As I redeemed an iTunes gift card, I stopped for a moment to marvel at what I had just accomplished.

  • Purchased a card at a store not affiliated with Apple.
  • Paid without exchanging any cash.
  • Brought it home and held the code up to a camera on my computer.
  • Instantly, my account was credited with funds.
  • Immediately I could play new music purchased in the computer transaction.
  • And also automatically hear the new music played on my phone.

In reality, buying and redeeming an iTunes card has become old-school and soon will be replaced by 100% streaming, but I still am astonished at the technology that drives it. The thought of such a process was inconceivable when I first started buying music – there were not gift cards, computers, cameras built-in to computers, iTunes, iPhones or wireless (and I’m not that old!)

The next time you make a transaction that seems seamless, pause for a moment to consider all the components that went into making the system possible. Are there pieces of the journey that you could adapt for your organization? As in this example, could you utilize the camera function more than you are? Partner with outside entities to promote or sell your product? Utilize gift cards for services and not just products? Store balances to make future purchases seem “free” and therefore easier to make?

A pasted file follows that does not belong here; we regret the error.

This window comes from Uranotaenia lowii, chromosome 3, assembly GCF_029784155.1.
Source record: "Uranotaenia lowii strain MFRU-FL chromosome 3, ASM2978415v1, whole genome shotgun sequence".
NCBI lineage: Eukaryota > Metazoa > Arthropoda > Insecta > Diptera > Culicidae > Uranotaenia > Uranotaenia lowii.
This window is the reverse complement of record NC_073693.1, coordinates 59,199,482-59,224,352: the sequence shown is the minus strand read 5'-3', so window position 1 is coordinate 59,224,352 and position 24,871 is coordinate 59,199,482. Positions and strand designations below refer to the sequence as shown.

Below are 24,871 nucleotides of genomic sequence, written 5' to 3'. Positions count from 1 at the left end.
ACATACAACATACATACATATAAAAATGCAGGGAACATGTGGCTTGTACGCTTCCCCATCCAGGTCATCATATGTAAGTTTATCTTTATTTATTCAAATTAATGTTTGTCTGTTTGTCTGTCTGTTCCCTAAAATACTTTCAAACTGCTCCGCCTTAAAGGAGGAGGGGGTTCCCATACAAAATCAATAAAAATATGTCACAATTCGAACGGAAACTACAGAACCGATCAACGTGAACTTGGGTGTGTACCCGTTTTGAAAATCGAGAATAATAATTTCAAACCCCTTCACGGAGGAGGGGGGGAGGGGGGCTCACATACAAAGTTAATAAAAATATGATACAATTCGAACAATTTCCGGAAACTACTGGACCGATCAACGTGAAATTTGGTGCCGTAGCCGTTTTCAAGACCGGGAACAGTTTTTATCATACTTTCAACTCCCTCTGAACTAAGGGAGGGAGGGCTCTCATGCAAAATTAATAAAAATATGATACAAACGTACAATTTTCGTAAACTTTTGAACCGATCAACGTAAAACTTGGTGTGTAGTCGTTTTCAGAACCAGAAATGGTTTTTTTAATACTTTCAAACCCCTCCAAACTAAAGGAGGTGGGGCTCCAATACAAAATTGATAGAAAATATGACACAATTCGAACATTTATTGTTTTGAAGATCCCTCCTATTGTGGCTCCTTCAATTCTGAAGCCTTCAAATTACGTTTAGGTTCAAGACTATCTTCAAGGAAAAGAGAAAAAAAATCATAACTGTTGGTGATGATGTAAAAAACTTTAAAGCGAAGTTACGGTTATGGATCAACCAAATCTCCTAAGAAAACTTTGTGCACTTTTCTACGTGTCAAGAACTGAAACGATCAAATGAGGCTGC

It is a paradox that the easier a system or process appears, it’s likely the more complex it actually is. You’ll know you’ve arrived when, like the iTunes card, your miraculous seems routine.

 

About the Author leadership dots by dr. beth triplett

I'm the chief connector at leadership dots where I serve as "the string" for individuals and organizations. Like stringing pearls together to make a necklace, "being the string" is an intentional way of thinking and behaving – making linkages between things that otherwise appear random or unconnected – whether that be supervising a staff, completing a dissertation or advancing a project in the workplace. I share daily leadership dots on my blog to provide examples of “the string” in action. I use the string philosophy through coaching, consulting and teaching to help others build capacity in themselves and their organizations. I craft analogies and metaphors that help people comprehend complex topics and understand their role in the system. My favorite work involves helping those new to supervision or newly promoted supervisors build confidence and learn the skills necessary to effectively lead their team.

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